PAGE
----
President Barack Obama is condemning the attack on a United Nations office in northern Afghanistan Friday. In a statement, Obama offered his condolences to those injured and killed, as well as their families. At least eight foreigners and four Afghan protesters were killed when a demonstration outside the office turned violent.
Thousands of protesters, enraged by the burning of a Koran at a Florida church, overran a United Nations compound in the Afghan city of Mazar-i-Sharif on Friday, killing at least 12 people.
The incident that so enraged Afghans, the burning of a Koran after a mock trial in a small Florida church on March 20, was barely noticed in the United States but widely reported in Afghanistan and Pakistan. Mr. Jones presided over the “International Judge the Koran Day” event, after which one copy of the Muslim holy book was “executed,” on camera, before 30 congregants.
December 2, 2010
The Human Rights Committee of the United Nations has asked Spain to stop the extradition process to Morocco of Ali Aarras. The Moroccan authorities consider Aarras member of the Movement of the Mujahideen in the Maghreb related to the Casablanca bombings of May 16, 2003 and the extradition was agreed by the Spanish Council of Ministers.
The Spanish Government has a period of six months to appeal the ruling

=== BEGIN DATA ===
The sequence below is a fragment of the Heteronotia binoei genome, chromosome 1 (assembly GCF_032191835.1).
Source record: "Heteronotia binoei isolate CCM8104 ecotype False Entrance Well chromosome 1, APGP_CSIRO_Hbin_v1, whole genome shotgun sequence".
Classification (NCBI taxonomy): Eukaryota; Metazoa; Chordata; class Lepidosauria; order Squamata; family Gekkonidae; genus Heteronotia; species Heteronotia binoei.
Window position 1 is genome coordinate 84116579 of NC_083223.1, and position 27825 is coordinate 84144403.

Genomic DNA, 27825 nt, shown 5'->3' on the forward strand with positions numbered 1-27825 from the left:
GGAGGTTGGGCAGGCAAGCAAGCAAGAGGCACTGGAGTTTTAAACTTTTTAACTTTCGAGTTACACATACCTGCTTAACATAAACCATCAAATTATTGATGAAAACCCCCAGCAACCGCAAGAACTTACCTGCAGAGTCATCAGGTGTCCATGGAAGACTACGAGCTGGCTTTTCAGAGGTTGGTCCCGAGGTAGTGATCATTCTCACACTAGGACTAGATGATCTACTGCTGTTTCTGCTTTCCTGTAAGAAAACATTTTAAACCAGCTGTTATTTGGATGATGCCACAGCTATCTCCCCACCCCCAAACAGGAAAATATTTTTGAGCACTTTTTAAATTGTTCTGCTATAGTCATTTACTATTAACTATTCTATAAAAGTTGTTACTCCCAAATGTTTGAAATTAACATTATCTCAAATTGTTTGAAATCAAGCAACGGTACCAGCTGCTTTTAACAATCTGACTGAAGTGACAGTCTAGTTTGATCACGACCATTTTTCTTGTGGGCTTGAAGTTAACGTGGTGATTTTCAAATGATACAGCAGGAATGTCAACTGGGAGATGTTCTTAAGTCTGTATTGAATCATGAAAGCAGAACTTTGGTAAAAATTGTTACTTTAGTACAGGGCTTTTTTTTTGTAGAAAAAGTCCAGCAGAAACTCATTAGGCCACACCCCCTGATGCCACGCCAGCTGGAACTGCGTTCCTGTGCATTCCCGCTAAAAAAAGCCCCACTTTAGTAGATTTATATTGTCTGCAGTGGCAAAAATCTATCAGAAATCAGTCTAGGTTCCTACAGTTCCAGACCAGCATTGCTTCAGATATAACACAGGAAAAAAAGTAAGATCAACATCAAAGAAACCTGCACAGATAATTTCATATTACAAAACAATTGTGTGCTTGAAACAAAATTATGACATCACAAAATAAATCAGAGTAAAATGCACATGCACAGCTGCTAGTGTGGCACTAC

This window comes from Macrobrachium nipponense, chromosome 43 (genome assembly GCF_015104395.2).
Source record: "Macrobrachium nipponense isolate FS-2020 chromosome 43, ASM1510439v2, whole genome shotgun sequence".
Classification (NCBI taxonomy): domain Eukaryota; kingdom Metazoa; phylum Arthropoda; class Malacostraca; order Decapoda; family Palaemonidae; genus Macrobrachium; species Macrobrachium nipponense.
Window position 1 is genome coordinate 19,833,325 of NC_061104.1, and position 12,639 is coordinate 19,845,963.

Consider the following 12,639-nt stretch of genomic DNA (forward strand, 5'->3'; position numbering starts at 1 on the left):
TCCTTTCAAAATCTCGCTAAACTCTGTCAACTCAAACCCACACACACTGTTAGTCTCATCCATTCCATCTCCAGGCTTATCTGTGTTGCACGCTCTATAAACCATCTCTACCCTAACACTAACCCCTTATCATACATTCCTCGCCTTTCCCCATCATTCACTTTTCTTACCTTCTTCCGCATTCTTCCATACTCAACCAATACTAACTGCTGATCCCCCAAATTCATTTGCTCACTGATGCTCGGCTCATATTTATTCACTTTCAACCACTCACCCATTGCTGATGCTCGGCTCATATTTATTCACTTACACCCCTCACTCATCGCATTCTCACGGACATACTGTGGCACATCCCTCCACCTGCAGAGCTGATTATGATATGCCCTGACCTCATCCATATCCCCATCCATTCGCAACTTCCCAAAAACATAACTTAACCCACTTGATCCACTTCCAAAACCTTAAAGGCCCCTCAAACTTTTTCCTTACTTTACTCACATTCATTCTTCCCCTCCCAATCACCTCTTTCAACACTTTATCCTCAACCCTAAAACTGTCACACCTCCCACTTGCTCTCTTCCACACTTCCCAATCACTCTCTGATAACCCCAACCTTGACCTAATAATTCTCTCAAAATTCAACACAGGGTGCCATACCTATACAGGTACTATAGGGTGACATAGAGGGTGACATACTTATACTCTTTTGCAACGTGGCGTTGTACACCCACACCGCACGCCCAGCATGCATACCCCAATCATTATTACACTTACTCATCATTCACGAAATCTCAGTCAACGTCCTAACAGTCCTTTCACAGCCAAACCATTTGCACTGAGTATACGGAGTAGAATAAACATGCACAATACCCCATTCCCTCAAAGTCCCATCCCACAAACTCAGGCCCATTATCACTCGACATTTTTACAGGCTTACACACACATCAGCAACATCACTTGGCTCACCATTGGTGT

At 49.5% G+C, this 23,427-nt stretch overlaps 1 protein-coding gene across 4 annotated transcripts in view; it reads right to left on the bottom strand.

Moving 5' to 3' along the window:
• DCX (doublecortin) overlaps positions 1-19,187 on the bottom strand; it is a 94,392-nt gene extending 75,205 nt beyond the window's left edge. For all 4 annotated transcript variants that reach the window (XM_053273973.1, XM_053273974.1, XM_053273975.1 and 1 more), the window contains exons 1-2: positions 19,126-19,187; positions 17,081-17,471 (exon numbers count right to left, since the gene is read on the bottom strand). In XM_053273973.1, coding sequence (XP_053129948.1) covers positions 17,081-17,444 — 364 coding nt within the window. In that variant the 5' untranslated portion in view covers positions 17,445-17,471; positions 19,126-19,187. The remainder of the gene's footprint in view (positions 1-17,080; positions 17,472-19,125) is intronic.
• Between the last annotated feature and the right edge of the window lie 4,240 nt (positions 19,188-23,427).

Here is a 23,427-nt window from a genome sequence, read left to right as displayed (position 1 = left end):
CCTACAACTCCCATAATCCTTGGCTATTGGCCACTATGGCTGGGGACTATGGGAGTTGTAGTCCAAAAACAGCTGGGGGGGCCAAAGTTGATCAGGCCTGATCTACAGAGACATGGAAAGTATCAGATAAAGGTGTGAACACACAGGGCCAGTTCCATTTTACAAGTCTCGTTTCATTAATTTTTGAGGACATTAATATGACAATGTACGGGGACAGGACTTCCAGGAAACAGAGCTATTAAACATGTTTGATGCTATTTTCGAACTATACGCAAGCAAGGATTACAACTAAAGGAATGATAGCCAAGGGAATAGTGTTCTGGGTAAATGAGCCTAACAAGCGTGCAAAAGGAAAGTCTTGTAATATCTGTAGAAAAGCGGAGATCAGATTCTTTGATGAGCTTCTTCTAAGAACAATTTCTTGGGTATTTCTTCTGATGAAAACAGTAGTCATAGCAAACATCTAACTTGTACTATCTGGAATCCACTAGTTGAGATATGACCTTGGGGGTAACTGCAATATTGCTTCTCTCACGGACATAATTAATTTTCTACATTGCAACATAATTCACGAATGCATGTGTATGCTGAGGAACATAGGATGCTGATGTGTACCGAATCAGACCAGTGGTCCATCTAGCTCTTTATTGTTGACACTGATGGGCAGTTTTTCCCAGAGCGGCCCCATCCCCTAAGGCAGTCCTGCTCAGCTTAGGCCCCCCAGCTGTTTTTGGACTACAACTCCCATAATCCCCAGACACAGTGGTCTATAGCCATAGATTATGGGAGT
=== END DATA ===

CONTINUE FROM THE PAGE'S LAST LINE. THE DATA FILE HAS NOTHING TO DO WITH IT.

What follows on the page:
A total of 71 per cent of young Muslims in Malta feel they have been discriminated against, a European study has concluded. Seventy-one per cent of young Muslims in Malta said they were discriminated against while a third of young Muslims interviewed all over Europe said they had experienced the same. Also, 64 per cent of Africans of North and Sub-Saharan origin in Malta who identified themselves as Muslims, experienced discrimination in the past 12 months. The European Union Minorities and Discrimination Survey (EU-MIDIS), the first EU-wide survey to ask immigrant and ethnic minority groups about their experiences of discrimination and criminal victimisation in everyday life, uncovered the information when the survey was published yesterday. The report says that the Malta’s example merits future careful examination. “The high levels of experienced discrimination should be toned down as they affect asylum seekers primarily, who enter the country in disproportionate numbers to those in other member states and to the size of the country’s population, as United Nations High Commission for Refugees figures show. This could mean that Malta stands to benefit from targeted EU support in its efforts to deal with discrimination in relation to specific groups, such as asylum seekers. Regarding the number of discrimination incidents among those discriminated against at least once in the past year, Malta placed 6th among the 19 participant countries with 6.8 incidents. Fifty-two per cent of Muslims in Malta are not aware of a law that forbids discrimination against people looking for a job on the basis of their ethnic or immigrant background. 23 per cent said it does not exist and 25 per cent said it does. It is interesting to note that 94 per cent of Muslims said Malta does not have an agency that offers support to people who were discriminated against. In fact Africans in Malta and Iraqis in Sweden were the least aware of anti-discrimination structure. Elaine Attard reports.